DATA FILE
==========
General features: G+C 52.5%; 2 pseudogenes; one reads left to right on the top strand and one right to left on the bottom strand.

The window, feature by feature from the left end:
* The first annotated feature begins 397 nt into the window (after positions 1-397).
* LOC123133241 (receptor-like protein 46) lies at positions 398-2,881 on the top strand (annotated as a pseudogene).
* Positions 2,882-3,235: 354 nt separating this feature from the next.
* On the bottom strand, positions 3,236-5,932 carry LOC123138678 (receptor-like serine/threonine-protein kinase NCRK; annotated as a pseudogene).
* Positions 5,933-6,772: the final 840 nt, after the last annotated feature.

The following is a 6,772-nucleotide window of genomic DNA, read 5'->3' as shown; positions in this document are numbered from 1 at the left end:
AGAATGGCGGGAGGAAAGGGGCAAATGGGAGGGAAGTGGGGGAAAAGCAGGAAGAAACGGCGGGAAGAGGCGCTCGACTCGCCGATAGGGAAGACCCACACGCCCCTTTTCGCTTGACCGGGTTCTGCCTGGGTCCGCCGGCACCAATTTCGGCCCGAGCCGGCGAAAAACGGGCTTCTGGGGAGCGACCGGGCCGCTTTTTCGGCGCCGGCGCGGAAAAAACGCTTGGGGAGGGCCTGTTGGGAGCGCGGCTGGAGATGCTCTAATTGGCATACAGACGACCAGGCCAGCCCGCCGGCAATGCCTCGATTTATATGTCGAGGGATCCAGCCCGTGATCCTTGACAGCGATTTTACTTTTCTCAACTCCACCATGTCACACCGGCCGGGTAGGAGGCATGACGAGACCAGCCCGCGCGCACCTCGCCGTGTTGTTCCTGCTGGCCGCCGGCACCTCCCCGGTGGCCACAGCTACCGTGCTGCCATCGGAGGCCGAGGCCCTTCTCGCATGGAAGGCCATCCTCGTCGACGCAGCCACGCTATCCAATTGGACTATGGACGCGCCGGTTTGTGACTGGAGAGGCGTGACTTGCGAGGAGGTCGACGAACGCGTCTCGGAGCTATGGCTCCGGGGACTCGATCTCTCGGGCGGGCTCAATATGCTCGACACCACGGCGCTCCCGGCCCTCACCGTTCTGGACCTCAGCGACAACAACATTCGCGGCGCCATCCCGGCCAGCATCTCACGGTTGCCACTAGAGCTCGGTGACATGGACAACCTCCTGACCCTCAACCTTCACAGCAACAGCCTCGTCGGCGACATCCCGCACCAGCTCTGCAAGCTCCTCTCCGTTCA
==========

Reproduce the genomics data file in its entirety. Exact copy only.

General features: G+C 52.5%; 2 pseudogenes; one reads left to right on the top strand and one right to left on the bottom strand.

The window, feature by feature from the left end:
* The first annotated feature begins 397 nt into the window (after positions 1-397).
* LOC123133241 (receptor-like protein 46) lies at positions 398-2,881 on the top strand (annotated as a pseudogene).
* Positions 2,882-3,235: 354 nt separating this feature from the next.
* On the bottom strand, positions 3,236-5,932 carry LOC123138678 (receptor-like serine/threonine-protein kinase NCRK; annotated as a pseudogene).
* Positions 5,933-6,772: the final 840 nt, after the last annotated feature.

The following is a 6,772-nucleotide window of genomic DNA, read 5'->3' as shown; positions in this document are numbered from 1 at the left end:
AGAATGGCGGGAGGAAAGGGGCAAATGGGAGGGAAGTGGGGGAAAAGCAGGAAGAAACGGCGGGAAGAGGCGCTCGACTCGCCGATAGGGAAGACCCACACGCCCCTTTTCGCTTGACCGGGTTCTGCCTGGGTCCGCCGGCACCAATTTCGGCCCGAGCCGGCGAAAAACGGGCTTCTGGGGAGCGACCGGGCCGCTTTTTCGGCGCCGGCGCGGAAAAAACGCTTGGGGAGGGCCTGTTGGGAGCGCGGCTGGAGATGCTCTAATTGGCATACAGACGACCAGGCCAGCCCGCCGGCAATGCCTCGATTTATATGTCGAGGGATCCAGCCCGTGATCCTTGACAGCGATTTTACTTTTCTCAACTCCACCATGTCACACCGGCCGGGTAGGAGGCATGACGAGACCAGCCCGCGCGCACCTCGCCGTGTTGTTCCTGCTGGCCGCCGGCACCTCCCCGGTGGCCACAGCTACCGTGCTGCCATCGGAGGCCGAGGCCCTTCTCGCATGGAAGGCCATCCTCGTCGACGCAGCCACGCTATCCAATTGGACTATGGACGCGCCGGTTTGTGACTGGAGAGGCGTGACTTGCGAGGAGGTCGACGAACGCGTCTCGGAGCTATGGCTCCGGGGACTCGATCTCTCGGGCGGGCTCAATATGCTCGACACCACGGCGCTCCCGGCCCTCACCGTTCTGGACCTCAGCGACAACAACATTCGCGGCGCCATCCCGGCCAGCATCTCACGGTTGCCACTAGAGCTCGGTGACATGGACAACCTCCTGACCCTCAACCTTCACAGCAACAGCCTCGTCGGCGACATCCCGCACCAGCTCTGCAAGCTCCTCTCCGTTCA